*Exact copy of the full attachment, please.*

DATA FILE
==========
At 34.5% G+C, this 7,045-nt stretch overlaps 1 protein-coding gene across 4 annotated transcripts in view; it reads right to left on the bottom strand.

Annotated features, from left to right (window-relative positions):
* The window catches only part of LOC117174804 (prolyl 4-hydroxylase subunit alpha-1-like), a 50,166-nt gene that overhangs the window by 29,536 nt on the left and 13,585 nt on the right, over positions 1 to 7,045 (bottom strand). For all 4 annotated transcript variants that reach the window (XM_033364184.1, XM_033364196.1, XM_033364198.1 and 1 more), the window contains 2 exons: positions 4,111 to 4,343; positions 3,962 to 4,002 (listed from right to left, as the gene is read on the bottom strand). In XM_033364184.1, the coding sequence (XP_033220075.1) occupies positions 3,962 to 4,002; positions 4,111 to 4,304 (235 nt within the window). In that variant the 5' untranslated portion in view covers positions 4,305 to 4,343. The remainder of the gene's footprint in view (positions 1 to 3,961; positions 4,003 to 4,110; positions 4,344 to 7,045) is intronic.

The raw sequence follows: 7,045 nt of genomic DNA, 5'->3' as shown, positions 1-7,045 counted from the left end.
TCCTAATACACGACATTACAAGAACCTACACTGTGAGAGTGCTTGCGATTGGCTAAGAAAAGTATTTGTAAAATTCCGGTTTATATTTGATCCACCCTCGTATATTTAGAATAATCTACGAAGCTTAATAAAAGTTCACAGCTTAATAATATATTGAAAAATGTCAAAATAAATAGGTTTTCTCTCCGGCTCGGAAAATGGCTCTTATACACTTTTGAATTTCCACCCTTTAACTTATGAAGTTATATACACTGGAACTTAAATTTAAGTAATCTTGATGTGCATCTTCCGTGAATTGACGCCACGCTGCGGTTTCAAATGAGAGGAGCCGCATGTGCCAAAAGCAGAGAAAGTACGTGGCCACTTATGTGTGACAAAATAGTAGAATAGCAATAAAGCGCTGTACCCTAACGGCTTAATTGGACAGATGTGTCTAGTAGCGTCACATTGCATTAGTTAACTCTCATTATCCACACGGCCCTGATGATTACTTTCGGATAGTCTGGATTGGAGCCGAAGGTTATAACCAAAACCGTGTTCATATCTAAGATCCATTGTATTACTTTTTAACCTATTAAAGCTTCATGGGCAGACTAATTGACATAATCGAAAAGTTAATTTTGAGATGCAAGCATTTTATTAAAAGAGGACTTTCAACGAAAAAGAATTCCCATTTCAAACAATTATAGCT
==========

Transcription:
At 34.5% G+C, this 7,045-nt stretch overlaps 1 protein-coding gene across 4 annotated transcripts in view; it reads right to left on the bottom strand.

Annotated features, from left to right (window-relative positions):
* The window catches only part of LOC117174804 (prolyl 4-hydroxylase subunit alpha-1-like), a 50,166-nt gene that overhangs the window by 29,536 nt on the left and 13,585 nt on the right, over positions 1 to 7,045 (bottom strand). For all 4 annotated transcript variants that reach the window (XM_033364184.1, XM_033364196.1, XM_033364198.1 and 1 more), the window contains 2 exons: positions 4,111 to 4,343; positions 3,962 to 4,002 (listed from right to left, as the gene is read on the bottom strand). In XM_033364184.1, the coding sequence (XP_033220075.1) occupies positions 3,962 to 4,002; positions 4,111 to 4,304 (235 nt within the window). In that variant the 5' untranslated portion in view covers positions 4,305 to 4,343. The remainder of the gene's footprint in view (positions 1 to 3,961; positions 4,003 to 4,110; positions 4,344 to 7,045) is intronic.

The raw sequence follows: 7,045 nt of genomic DNA, 5'->3' as shown, positions 1-7,045 counted from the left end.
TCCTAATACACGACATTACAAGAACCTACACTGTGAGAGTGCTTGCGATTGGCTAAGAAAAGTATTTGTAAAATTCCGGTTTATATTTGATCCACCCTCGTATATTTAGAATAATCTACGAAGCTTAATAAAAGTTCACAGCTTAATAATATATTGAAAAATGTCAAAATAAATAGGTTTTCTCTCCGGCTCGGAAAATGGCTCTTATACACTTTTGAATTTCCACCCTTTAACTTATGAAGTTATATACACTGGAACTTAAATTTAAGTAATCTTGATGTGCATCTTCCGTGAATTGACGCCACGCTGCGGTTTCAAATGAGAGGAGCCGCATGTGCCAAAAGCAGAGAAAGTACGTGGCCACTTATGTGTGACAAAATAGTAGAATAGCAATAAAGCGCTGTACCCTAACGGCTTAATTGGACAGATGTGTCTAGTAGCGTCACATTGCATTAGTTAACTCTCATTATCCACACGGCCCTGATGATTACTTTCGGATAGTCTGGATTGGAGCCGAAGGTTATAACCAAAACCGTGTTCATATCTAAGATCCATTGTATTACTTTTTAACCTATTAAAGCTTCATGGGCAGACTAATTGACATAATCGAAAAGTTAATTTTGAGATGCAAGCATTTTATTAAAAGAGGACTTTCAACGAAAAAGAATTCCCATTTCAAACAATTATAGCT